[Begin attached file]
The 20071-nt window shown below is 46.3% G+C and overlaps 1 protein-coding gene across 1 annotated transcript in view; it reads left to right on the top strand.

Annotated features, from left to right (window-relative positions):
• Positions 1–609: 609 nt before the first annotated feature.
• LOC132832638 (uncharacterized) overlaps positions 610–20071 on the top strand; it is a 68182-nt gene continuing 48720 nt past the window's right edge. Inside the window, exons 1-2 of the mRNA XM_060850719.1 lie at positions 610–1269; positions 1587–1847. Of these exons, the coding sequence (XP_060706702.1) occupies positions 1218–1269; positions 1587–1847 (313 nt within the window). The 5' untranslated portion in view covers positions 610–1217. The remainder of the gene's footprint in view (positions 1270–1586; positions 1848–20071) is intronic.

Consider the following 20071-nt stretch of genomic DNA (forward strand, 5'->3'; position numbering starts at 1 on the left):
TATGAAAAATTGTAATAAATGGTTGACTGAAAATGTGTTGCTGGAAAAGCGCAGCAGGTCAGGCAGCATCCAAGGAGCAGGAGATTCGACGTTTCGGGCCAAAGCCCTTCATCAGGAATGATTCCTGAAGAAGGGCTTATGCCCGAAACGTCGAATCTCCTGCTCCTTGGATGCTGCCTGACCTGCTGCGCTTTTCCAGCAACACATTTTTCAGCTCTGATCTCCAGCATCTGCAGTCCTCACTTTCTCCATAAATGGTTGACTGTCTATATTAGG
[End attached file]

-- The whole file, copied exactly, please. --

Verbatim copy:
The 20071-nt window shown below is 46.3% G+C and overlaps 1 protein-coding gene across 1 annotated transcript in view; it reads left to right on the top strand.

Annotated features, from left to right (window-relative positions):
• Positions 1–609: 609 nt before the first annotated feature.
• LOC132832638 (uncharacterized) overlaps positions 610–20071 on the top strand; it is a 68182-nt gene continuing 48720 nt past the window's right edge. Inside the window, exons 1-2 of the mRNA XM_060850719.1 lie at positions 610–1269; positions 1587–1847. Of these exons, the coding sequence (XP_060706702.1) occupies positions 1218–1269; positions 1587–1847 (313 nt within the window). The 5' untranslated portion in view covers positions 610–1217. The remainder of the gene's footprint in view (positions 1270–1586; positions 1848–20071) is intronic.

Consider the following 20071-nt stretch of genomic DNA (forward strand, 5'->3'; position numbering starts at 1 on the left):
TATGAAAAATTGTAATAAATGGTTGACTGAAAATGTGTTGCTGGAAAAGCGCAGCAGGTCAGGCAGCATCCAAGGAGCAGGAGATTCGACGTTTCGGGCCAAAGCCCTTCATCAGGAATGATTCCTGAAGAAGGGCTTATGCCCGAAACGTCGAATCTCCTGCTCCTTGGATGCTGCCTGACCTGCTGCGCTTTTCCAGCAACACATTTTTCAGCTCTGATCTCCAGCATCTGCAGTCCTCACTTTCTCCATAAATGGTTGACTGTCTATATTAGG